Today was Sunday and our day off, but I feel like I used today to catch up on my errands and chores. I went to St. AlphonsiusCatholic Mass with a bunch of the other volunteers and it felt refreshing to go back to mass again since I had not been going religiously every weekend since I had graduated from Boston University. I really felt the universality of the mass at this Ugandan village’s Catholic Church. As soon as our bus entered the village, everyone started staring at the bus. We entered the church, and heads immediately turned towards our general direction. It was not everyday that a muzungu wandered into one of the core centers of a Ugandan community. The mass, which took about 2 hours or 1 hour and another consisting of community messages, eventually ended after we were called up to the head of the church and asked to individually introduce ourselves to the congregation.

You know, the term muzungu has a very interesting connotation. Ugandans refer to anyone who appears white to be muzungu and it comes from a Kiswahili word which means “aimless wanderer”. It is not a derogatory term, rather it is how Ugandans refer to foreigners such as many Europeans and Americans. From the stories of current PCVs, the term gets tiring sometimes since it is rude in American culture to call someone by that person’s race because every person is more than just a race. However, when it comes down to it I will attempt to think of the term muzungu in the terms of its original meaning. We have all become displaced in our own way. We have all become wanderers in our own way who are leaving our American home in order to wander and hopefully make some sort of difference here in the heart of Africa.


Dreams and Time

*Mefloquine is one of the three main prophylaxis drugs used to prevent the major effects of malaria in a person. It is taken once a week and side-effects can include vivid dreams, night terrors, hallucinations, and in some cases depression.

Already we’re starting to get into a routine and it’s still surreal to think that this is all happening. Even as I write this it feels as if I am in a dream world. It’s a world inhabited by strange flora and fauna, stories, foods, and people. It’s strange and different. Right now many of the PCVs (Peace Corps Volunteers) and I are still in the euphoric, dream-world stage. We’ve been staying on this farm and attending service presentations and sessions given by program directors, administrators, and current PCVs. We have showers, electric lights, tea time, and three home-cooked Ugandan meals every day. And the only mention of the outside world comes from the stories shared during our presentations about safety and security, bank accounts, cell phones, malaria, and internet access. These are all sessions that are intending to prepare us for our eventual venture out into the “real-world” once we’ve had enough time in getting ready in this surreal state.Kulika Bonfire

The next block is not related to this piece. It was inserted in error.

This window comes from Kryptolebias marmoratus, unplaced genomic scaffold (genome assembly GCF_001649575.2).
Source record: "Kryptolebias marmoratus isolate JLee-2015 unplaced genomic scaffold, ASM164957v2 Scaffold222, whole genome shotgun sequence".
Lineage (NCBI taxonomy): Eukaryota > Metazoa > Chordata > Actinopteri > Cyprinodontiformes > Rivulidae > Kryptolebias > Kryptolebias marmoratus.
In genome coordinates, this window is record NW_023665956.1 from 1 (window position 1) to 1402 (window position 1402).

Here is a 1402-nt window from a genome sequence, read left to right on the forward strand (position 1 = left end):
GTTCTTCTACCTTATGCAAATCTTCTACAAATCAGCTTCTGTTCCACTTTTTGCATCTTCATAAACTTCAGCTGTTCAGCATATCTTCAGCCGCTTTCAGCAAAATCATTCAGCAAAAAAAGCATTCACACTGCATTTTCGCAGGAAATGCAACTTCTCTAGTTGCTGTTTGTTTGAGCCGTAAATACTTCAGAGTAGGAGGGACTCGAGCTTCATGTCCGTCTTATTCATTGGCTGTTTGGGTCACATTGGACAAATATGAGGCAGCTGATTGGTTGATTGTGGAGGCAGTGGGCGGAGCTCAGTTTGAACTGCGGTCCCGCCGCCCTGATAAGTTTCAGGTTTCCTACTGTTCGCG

Nothing feels real or even that challenging. The paperwork that we need is given to us, instructions are doled out, and even the people who come from Kampala to help us set up our bank account arrive in a white van from a dusty road that winds away into the jungle and hills. Since we arrived under the cover of night, I was unable to physically orient or place myself from Kampala or any other source of civilization.

Yet we interact with each other on this farm and with the other staff members here. We have had talks with the Uganda Country Director, health staff, and education coordinators. We are still living the dream, but I know that it will soon give way to bucket showers, pit latrines, inevitable malaria, disorganized schools, and safety threats during travel. I had a talk with several of the current Peace Corps Volunteers who are leading training sessions, and I felt such a unique vibe from them. It almost seemed as if they were unaffected and in some cases disillusioned to an extent with regards to the hardships and trials that we were expecting to face. Don’t get me wrong, they love their work and even now they say that they would volunteer again, but they are so real in their work and with the goals that they can accomplish tempered by the good that they know they are doing.

One of them stated that not every volunteer during training will make it to the end of service. One volunteer left during training after 10 days in, another had to go back home due to transportation accident injuries, and another volunteer died in an accident. These are real threats, and the way that he shared these situations with us seemed to resemble a tone accepting the reality of the situation and the real ability just keep moving and doing. The lives that the current volunteers live right now are very different than the ones that we have been experiencing here at the farm these past two days.

Kulika Wood SignHowever, I learned something other than some basic Lugandan phrases these past two days: Ugandans may not have much, but they have a lot of time. Time is not a master of the Ugandans, rather Ugandans are the masters of time. Schedules may be made, but at the end of the day the most important thing involves the patience and care that can lead to growth. If one is true to oneself and one’s own community, then growth can occur. There is a lot of wisdom hidden here on the faces of both Ugandans and their mountainsides. And right now all we can do is heed their wisdom and wait for the dream to pass.